A cruise reminds Michael O'Doherty it's a beautiful world, however old you are
I've just seen my future, and it isn't pretty. Knocking around for much of the past decade with people much younger than me, in locations that might be deemed inappropriate for a man in his 40s, I've been conveniently insulated from the older generation, except for the occasional family funeral or accidental glance at Winning Streak. But on a rare trip abroad this week -- a cruise in the Arabian Gulf -- I've been granted a sneak preview of what awaits me later in life, as well as being reminded that I need to get out more often.
Economists like to judge the relative merits of foreign countries by the Big Mac Index -- how much one costs worldwide being an accurate measurement of these countries' relative costs of living. I, however, like to judge the countries I visit in two other ways: the Shower Index and the Bellini Index.
The hotel or cruise-ship room is judged solely by the strength of the water from the shower, the ease with which the temperature can be set, and how accurately the water is dispersed from the head. The current holder is a small hotel in Lucerne, Switzerland, that I visited 25 years ago. Boasting laser-guided jets of water from its immaculate shower head, it was a remarkable piece of engineering and reinforced all stereotypes about Swiss precision.
The shower in my ship's 'stateroom', however, has something you'd expect to find in a Zoe Developments apartment. Cheap, refusing to stand up straight and spitting out water in fitful spurts in any direction other than straight ahead, it's a bad omen for my week ahead.
The quality of a Bellini is the other great leveller, and wherever I travel, I make sure to ask for one. Simple enough to make -- a glass of Prosecco topped by peach purée -- it provides a crucial insight into what kind of culinary experience you can expect. Harry's Bar in Venice is the resident champion, as you'd expect from a restaurant that invented the drink. And the first one I had in Dubai at the Jumeirah Beach Hotel was almost as spectacular, so I hope that my cruise ship can similarly regain some ground after its shower-related debacle.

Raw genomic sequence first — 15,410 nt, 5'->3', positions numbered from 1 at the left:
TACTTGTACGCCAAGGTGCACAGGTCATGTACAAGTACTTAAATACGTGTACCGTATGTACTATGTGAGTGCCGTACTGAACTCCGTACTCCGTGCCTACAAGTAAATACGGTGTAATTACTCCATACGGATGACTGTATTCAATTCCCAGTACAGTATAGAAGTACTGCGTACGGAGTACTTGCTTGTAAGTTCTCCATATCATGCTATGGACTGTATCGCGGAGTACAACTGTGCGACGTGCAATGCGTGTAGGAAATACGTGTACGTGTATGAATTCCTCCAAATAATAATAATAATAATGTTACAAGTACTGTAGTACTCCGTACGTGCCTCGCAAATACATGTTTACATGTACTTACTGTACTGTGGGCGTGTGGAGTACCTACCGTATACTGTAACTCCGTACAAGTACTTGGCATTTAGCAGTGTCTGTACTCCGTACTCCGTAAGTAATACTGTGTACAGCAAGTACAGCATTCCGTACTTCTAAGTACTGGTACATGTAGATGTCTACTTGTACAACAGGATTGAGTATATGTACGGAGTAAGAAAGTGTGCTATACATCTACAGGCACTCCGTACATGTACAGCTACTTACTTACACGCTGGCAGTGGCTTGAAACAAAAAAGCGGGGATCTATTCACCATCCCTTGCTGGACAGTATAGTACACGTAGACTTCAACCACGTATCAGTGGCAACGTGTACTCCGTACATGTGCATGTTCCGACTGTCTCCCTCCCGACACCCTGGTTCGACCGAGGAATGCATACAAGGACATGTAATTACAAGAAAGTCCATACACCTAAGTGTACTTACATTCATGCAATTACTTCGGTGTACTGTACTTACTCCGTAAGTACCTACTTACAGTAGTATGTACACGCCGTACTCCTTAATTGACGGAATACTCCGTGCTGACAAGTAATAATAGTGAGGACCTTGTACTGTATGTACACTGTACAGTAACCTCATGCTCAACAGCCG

But if travel teaches us one thing, it's that all stereotypes are true.
There's a common perception that sea cruises are simply floating nursing homes navigating the oceans, trying to put off the inevitable. And immediately upon boarding my cruise liner in Dubai and getting into a lift, I was joined by my first co-travellers, who seemed to have been sent straight from central casting. Seventy-years-old-plus American couple? Check. Blue rinse on her, comical toupee on him? Check. White slip-on shoes? Check.
Trousers? Well, check ...
And after I decided to case the bar before a dash onshore, it got more gruesome: a Jury's Cabaret-reject comedian attempting to warm up the audience. "And if you ask the crew which is port and which is starboard, they'll tell you where to go ... quite literally!" Oh stop it, before my colostomy bag overflows.
But there's also one truth about travel that is uplifting. I woke up on a cold, cloudy day in Dublin and finished it off watching a spectacular electrical storm over the Arabian Gulf from a 25th-floor bar in a Dubai Hotel, a perfect Bellini in my hand. It's a big and beautiful world out there -- go forth and see it.
Michael O'Doherty is the publisher of the VIP magazine group